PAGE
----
L. Neil Smith's
THE LIBERTARIAN ENTERPRISE
Number 215, March 17, 2003
IT'S DOWN TO ME
Term Limits Serve as Brake and Ignition—Not Cure-all
Special to TLE
Most establishmentarian-type politicians bitterly oppose term limits. That's because term limits curb the power of career politicians and open the door to a less power-hungry breed of representative.
Yet even some libertarian critics offer little more than the billion-times-served cliche that "we already have term limits, they're called elections," despite the overwhelming institutional advantages that accrue to incumbent politicians, especially in district-level contests. Indeed, each year a great many U.S. representatives and state legislators suffer no electoral opposition to speak of. Any dictator presiding over empty electoral rituals would be happy to endorse the principle that "we already have term limits, they're called elections."
Steve Trinward's recent article "Term Limits Reconsidered" is a refreshing change from this approach. If I object, it's not so much because Mr. Trinward's concerns are unreasonable, as that they are slightly off-target. The problem is the nature of the political beast, not a specific reform's attempt to tame that beast; yet in his article the distinction is not always clear.
For example, Trinward writes that "So far, all we are doing [via term limits] is discouraging the current crop of game-players from keeping their hats in the ring, or even serving their final terms with concern for their constituents; we also need to encourage the new paradigm, of service for its own sake, if it is to thrive."
But if this is a journalistic claim about the effects of term limits, the negative conclusion is not justified. It is not justified as assessment of the impact of term limits either on the Congress (insofar as term limits have been enacted there by voluntary self-limitation), or on the 17 state legislatures now subject to term limits. Studies done by the Cato Institute and the National Taxpayers Union show that even so-called fiscal conservatives in the Congress tend to become more liberal spending other people's money the longer they're perched in power. But we also know that self-limited congressmen—genuine self-limiters, as opposed to those who spuriously term-limit themselves merely to gain an electoral edge—have proven more likely to resist institutional pressures and hew to their avowed fiscal conservatism (see John Bertoud's observations about self-limited members of Congress at [this link]. Mandatory term limits on state legislatures also seem to foster fiscal sanity, judging by the evidence that has come in from legislatures where term limits are now in effect (see Patrick Basham's study for the Cato Insitute, "Assessing the Term Limits Experiment California and Beyond,").
Political realities of course persist. Trinward mentions the case of Tennessee Governor Don Sundquist, who has been pushing for a state income tax now that he will presumably suffer no political cost for doing so. Sundquist cannot run for another term as governor. Is his power play made possible by his term limit? Yet Trinward fails to note that denizens of the state legislature also pushing for a state income tax are most definitely not subject to term limits. (In Tennessee, voters don't enjoy the right of initiative and referendum.) Perhaps a legislature more subject to democratic competition would be more reflective of the sentiments of the people, and less likely to go along with a push for a state income tax. In any case, the fact that a Sundquist or a Clinton might run riot during his scheduled final term is no argument for letting them remain in office indefinitely! (Not that Trinward himself would suggest any such thing.)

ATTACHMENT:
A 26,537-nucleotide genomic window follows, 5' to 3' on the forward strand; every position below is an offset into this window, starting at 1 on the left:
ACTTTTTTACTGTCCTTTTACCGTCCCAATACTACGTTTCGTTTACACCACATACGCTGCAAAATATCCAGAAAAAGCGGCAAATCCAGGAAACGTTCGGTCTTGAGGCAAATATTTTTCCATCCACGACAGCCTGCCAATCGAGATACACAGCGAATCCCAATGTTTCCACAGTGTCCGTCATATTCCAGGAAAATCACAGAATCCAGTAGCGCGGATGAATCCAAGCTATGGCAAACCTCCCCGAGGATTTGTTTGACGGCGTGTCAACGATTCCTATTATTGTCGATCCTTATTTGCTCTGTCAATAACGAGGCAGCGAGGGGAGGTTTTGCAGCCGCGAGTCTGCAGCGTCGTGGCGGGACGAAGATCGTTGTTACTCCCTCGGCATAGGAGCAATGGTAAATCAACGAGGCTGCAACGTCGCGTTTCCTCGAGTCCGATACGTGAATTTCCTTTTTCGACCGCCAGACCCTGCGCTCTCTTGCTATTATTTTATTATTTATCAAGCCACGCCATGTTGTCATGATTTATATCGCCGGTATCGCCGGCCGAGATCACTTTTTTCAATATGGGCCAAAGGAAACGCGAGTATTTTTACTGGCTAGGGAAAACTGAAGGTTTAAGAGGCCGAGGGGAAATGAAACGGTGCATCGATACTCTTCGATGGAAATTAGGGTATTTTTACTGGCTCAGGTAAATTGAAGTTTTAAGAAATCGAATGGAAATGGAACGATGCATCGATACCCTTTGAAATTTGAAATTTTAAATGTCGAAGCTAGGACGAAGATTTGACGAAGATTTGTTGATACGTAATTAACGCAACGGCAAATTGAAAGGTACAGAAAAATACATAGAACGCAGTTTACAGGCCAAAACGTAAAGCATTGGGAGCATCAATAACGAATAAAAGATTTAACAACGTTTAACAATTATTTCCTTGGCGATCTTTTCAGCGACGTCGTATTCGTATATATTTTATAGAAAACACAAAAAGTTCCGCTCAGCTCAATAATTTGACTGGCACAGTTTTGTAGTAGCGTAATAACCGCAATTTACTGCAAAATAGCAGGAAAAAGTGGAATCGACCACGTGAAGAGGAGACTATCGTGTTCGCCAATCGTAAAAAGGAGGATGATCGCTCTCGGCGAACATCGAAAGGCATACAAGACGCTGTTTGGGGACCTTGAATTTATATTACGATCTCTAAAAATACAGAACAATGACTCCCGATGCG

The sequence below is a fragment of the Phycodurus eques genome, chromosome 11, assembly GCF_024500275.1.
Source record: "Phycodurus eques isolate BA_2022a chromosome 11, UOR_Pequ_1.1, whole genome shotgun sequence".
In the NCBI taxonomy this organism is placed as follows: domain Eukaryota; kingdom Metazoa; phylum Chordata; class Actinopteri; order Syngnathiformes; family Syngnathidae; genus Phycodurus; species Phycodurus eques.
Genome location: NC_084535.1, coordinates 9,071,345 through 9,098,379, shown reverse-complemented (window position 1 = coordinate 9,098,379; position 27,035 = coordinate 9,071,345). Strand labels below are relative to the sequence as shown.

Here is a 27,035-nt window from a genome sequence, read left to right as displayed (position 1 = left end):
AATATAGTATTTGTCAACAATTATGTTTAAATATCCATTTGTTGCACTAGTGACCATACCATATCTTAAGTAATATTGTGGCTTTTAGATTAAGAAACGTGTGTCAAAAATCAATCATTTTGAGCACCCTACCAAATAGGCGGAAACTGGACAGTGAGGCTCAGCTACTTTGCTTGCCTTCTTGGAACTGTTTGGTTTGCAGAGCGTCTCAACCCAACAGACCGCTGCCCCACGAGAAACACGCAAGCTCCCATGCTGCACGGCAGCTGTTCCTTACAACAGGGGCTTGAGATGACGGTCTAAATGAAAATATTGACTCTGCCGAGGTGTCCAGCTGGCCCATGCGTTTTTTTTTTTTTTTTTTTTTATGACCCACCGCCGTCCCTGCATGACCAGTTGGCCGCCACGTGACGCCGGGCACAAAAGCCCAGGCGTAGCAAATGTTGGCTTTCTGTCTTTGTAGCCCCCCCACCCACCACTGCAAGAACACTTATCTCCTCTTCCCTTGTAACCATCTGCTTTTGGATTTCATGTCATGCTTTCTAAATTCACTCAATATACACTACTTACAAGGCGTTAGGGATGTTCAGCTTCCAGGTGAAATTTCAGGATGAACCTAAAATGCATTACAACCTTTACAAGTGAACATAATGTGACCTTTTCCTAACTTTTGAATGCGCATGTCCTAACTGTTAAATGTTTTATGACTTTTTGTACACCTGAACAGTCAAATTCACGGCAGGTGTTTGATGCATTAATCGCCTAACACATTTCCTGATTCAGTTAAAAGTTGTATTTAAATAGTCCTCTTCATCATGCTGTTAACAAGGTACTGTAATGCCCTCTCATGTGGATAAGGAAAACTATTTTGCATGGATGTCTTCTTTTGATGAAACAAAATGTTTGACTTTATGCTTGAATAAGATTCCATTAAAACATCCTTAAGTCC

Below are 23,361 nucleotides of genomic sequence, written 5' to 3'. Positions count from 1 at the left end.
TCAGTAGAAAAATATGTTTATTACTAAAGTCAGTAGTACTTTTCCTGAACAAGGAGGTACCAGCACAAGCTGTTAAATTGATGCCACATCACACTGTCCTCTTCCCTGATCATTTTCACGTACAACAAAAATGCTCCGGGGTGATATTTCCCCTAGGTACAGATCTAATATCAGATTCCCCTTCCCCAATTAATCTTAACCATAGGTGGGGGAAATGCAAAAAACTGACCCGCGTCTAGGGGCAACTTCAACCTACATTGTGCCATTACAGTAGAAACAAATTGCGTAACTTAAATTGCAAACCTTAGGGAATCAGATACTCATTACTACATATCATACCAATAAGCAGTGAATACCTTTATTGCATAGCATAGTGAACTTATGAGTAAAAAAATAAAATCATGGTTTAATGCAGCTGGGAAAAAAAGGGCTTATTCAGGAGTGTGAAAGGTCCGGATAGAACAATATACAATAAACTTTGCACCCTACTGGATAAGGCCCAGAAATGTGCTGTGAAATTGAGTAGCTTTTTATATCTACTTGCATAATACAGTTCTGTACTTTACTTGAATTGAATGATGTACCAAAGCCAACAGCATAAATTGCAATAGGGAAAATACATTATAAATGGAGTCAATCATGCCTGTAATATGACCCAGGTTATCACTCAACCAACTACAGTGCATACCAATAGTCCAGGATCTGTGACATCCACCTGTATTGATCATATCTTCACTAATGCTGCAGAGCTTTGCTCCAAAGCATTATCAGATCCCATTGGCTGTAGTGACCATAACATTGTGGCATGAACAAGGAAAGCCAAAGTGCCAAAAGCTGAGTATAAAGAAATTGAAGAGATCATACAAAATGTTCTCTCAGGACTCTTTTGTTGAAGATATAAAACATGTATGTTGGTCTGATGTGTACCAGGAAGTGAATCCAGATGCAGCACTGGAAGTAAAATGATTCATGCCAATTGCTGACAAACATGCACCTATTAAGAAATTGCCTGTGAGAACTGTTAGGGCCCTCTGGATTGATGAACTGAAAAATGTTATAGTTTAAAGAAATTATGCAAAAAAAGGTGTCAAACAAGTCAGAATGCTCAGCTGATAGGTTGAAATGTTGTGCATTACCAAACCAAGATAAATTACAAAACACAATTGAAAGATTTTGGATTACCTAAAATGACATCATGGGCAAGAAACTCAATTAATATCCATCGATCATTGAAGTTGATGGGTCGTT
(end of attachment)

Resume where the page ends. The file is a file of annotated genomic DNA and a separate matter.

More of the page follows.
It's no coincidence that as the power and purview of the State metastasized during the second third of the last century, so did political tenure. Office-holders who truly possess the temperament of the citizen legislator don't mind stepping down when their time is up—whether their term limits are obligatory or voluntary. Self-limited (and anti-big-spending) congressmen like Mark Sanford, Matt Salmon, and Tom Coburn stepped down from office just as promised—despite the ease with which, as popular incumbents, they could have gained reelection. During their stints, folks like Coburn and Sanford could afford to be more independent because they didn't have to curry favor with party bosses. They knew they wouldn't be sticking around forever anyway. While they haven't changed the culture of Congress, such "citizen legislators" do show that that this political culture is not inevitable.
Most advocates of term limits would emphatically agree that term limits cannot be a jack-of-all-trades when it comes to effecting political change. It is not a political panacea, nor do we claim that it is. (My colleague Paul Jacob has devoted several of his daily "Common Sense" radio commentaries to exposing this straw man.) Indeed, no reformer of any stripe could be justified in claiming that his favored reform will somehow revise human nature so as to eliminate the possibility of moral choice or willful misconduct. What an appropriate reform can do, however, is take account of human nature. And that's what term limits do. Reflecting the Actonian insight that "power corrupts, and absolute power corrupts absolutely," term limitation provides an institutional means of regularly nipping corruption in the bud.
Term limits do help pave the way for the more rights-respecting and fiscally-sober policies that libertarians favor. No, term limits can't do it alone. Term limits are not even the most important factor in producing political change—certainly not more important than a candidate's personal integrity, or a culture's ideas. But even if a car key is not the most important ingredient of what makes a car go, you still need to flip the ignition.
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